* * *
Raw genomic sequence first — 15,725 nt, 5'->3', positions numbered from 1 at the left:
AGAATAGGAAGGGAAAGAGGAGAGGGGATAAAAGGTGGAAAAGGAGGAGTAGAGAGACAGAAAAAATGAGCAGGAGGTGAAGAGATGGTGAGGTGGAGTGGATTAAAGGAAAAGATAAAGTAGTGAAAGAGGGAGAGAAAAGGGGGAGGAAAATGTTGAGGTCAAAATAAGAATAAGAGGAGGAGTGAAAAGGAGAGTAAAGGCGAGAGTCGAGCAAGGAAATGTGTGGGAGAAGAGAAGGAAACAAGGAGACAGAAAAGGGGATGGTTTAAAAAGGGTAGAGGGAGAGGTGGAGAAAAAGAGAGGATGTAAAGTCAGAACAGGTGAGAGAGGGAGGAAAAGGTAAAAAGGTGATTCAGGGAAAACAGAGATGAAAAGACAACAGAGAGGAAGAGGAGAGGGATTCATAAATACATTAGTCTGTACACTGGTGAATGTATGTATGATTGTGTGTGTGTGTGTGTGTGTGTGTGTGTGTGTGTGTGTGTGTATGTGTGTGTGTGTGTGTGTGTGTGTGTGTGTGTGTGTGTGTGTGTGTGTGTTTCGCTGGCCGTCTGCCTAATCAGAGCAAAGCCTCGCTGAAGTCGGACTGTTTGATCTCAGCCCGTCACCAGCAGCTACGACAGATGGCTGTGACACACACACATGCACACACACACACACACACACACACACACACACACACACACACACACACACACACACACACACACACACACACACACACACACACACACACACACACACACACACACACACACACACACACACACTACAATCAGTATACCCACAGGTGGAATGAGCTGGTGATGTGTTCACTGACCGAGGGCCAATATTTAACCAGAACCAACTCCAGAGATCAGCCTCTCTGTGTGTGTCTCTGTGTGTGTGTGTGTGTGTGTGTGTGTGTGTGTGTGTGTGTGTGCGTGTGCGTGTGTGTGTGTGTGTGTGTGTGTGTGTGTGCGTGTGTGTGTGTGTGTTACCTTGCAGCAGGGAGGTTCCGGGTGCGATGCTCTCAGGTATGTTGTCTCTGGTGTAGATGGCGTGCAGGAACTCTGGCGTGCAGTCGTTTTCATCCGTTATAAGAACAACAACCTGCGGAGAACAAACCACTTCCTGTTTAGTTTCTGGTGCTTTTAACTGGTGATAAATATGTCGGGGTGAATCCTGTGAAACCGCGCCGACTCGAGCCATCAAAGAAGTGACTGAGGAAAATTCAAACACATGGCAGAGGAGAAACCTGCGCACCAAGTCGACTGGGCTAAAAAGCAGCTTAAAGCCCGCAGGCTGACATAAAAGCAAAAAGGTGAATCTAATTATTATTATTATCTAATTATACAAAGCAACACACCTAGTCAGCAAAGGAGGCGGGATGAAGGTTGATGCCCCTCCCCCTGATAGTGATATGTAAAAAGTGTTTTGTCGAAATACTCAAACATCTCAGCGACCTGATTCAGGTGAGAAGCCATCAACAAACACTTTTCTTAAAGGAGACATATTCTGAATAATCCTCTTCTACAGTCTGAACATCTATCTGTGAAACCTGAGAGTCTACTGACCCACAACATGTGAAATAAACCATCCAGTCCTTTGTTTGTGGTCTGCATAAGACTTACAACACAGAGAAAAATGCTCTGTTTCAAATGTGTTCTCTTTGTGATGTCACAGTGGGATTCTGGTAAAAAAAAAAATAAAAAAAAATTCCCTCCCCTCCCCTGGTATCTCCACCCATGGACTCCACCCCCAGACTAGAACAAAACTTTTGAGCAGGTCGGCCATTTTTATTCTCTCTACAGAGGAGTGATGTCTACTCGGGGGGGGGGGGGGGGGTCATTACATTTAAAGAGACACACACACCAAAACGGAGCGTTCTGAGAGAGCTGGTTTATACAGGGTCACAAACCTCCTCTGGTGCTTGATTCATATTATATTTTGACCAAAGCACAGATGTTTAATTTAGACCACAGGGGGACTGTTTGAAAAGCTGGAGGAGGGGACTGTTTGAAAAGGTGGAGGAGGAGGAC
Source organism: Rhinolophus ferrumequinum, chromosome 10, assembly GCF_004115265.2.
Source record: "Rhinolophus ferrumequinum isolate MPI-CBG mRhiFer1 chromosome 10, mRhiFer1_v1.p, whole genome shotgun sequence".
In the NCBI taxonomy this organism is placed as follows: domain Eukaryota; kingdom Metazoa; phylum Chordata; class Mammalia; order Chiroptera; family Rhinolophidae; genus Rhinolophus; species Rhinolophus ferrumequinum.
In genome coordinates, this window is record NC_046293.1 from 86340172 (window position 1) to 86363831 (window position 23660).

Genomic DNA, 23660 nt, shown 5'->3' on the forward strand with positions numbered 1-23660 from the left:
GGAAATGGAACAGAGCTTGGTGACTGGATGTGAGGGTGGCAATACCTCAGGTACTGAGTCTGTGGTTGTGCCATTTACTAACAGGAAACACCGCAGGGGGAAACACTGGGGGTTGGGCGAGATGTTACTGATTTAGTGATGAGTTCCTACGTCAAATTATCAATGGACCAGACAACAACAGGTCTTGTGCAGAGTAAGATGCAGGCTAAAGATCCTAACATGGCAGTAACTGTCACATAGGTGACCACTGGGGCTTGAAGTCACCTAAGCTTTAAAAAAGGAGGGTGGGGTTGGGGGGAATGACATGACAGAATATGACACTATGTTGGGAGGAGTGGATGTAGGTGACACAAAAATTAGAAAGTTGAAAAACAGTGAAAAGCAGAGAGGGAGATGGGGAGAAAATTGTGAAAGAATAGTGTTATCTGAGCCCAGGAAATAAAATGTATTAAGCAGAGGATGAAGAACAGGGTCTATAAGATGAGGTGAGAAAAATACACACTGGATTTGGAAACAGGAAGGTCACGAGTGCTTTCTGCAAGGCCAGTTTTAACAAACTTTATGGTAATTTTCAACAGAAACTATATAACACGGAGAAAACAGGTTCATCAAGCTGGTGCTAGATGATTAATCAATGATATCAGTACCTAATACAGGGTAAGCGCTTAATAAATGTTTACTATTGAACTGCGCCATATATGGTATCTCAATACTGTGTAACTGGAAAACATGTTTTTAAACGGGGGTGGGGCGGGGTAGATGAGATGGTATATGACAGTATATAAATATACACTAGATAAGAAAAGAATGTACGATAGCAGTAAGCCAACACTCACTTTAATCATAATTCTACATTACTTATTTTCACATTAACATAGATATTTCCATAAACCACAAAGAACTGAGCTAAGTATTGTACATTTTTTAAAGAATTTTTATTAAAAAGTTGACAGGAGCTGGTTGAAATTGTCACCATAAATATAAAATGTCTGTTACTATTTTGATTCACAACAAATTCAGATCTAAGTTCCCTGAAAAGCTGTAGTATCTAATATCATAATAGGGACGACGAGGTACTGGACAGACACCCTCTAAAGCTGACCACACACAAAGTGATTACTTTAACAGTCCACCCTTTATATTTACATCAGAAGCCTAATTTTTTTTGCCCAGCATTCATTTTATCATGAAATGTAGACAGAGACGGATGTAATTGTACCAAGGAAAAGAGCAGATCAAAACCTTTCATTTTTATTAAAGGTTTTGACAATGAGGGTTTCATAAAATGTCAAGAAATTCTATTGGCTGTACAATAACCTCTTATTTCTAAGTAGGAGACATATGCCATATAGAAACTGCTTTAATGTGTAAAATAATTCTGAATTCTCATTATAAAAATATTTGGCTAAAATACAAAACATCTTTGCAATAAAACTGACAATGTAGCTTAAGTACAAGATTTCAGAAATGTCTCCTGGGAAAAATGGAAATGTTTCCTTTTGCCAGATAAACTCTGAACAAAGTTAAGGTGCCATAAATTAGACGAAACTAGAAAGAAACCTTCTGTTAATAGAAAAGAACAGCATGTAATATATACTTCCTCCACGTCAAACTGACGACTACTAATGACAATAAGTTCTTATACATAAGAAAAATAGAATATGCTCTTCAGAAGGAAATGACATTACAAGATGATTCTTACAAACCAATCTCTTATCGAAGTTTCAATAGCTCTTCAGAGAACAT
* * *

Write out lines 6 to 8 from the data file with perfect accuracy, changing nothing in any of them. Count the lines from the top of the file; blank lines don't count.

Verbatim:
In genome coordinates, this window is record NC_046293.1 from 86340172 (window position 1) to 86363831 (window position 23660).

Genomic DNA, 23660 nt, shown 5'->3' on the forward strand with positions numbered 1-23660 from the left:
GGAAATGGAACAGAGCTTGGTGACTGGATGTGAGGGTGGCAATACCTCAGGTACTGAGTCTGTGGTTGTGCCATTTACTAACAGGAAACACCGCAGGGGGAAACACTGGGGGTTGGGCGAGATGTTACTGATTTAGTGATGAGTTCCTACGTCAAATTATCAATGGACCAGACAACAACAGGTCTTGTGCAGAGTAAGATGCAGGCTAAAGATCCTAACATGGCAGTAACTGTCACATAGGTGACCACTGGGGCTTGAAGTCACCTAAGCTTTAAAAAAGGAGGGTGGGGTTGGGGGGAATGACATGACAGAATATGACACTATGTTGGGAGGAGTGGATGTAGGTGACACAAAAATTAGAAAGTTGAAAAACAGTGAAAAGCAGAGAGGGAGATGGGGAGAAAATTGTGAAAGAATAGTGTTATCTGAGCCCAGGAAATAAAATGTATTAAGCAGAGGATGAAGAACAGGGTCTATAAGATGAGGTGAGAAAAATACACACTGGATTTGGAAACAGGAAGGTCACGAGTGCTTTCTGCAAGGCCAGTTTTAACAAACTTTATGGTAATTTTCAACAGAAACTATATAACACGGAGAAAACAGGTTCATCAAGCTGGTGCTAGATGATTAATCAATGATATCAGTACCTAATACAGGGTAAGCGCTTAATAAATGTTTACTATTGAACTGCGCCATATATGGTATCTCAATACTGTGTAACTGGAAAACATGTTTTTAAACGGGGGTGGGGCGGGGTAGATGAGATGGTATATGACAGTATATAAATATACACTAGATAAGAAAAGAATGTACGATAGCAGTAAGCCAACACTCACTTTAATCATAATTCTACATTACTTATTTTCACATTAACATAGATATTTCCATAAACCACAAAGAACTGAGCTAAGTATTGTACATTTTTTAAAGAATTTTTATTAAAAAGTTGACAGGAGCTGGTTGAAATTGTCACCATAAATATAAAATGTCTGTTACTATTTTGATTCACAACAAATTCAGATCTAAGTTCCCTGAAAAGCTGTAGTATCTAATATCATAATAGGGACGACGAGGTACTGGACAGACACCCTCTAAAGCTGACCACACACAAAGTGATTACTTTAACAGTCCACCCTTTATATTTACATCAGAAGCCTAATTTTTTTTGCCCAGCATTCATTTTATCATGAAATGTAGACAGAGACGGATGTAATTGTACCAAGGAAAAGAGCAGATCAAAACCTTTCATTTTTATTAAAGGTTTTGACAATGAGGGTTTCATAAAATGTCAAGAAATTCTATTGGCTGTACAATAACCTCTTATTTCTAAGTAGGAGACATATGCCATATAGAAACTGCTTTAATGTGTAAAATAATTCTGAATTCTCATTATAAAAATATTTGGCTAAAATACAAAACATCTTTGCAATAAAACTGACAATGTAGCTTAAGTACAAGATTTCAGAAATGTCTCCTGGGAAAAATGGAAATGTTTCCTTTTGCCAGATAAACTCTGAACAAAGTTAAGGTGCCATAAATTAGACGAAACTAGAAAGAAACCTTCTGTTAATAGAAAAGAACAGCATGTAATATATACTTCCTCCACGTCAAACTGACGACTACTAATGACAATAAGTTCTTATACATAAGAAAAATAGAATATGCTCTTCAGAAGGAAATGACATTACAAGATGATTCTTACAAACCAATCTCTTATCGAAGTTTCAATAGCTCTTCAGAGAACAT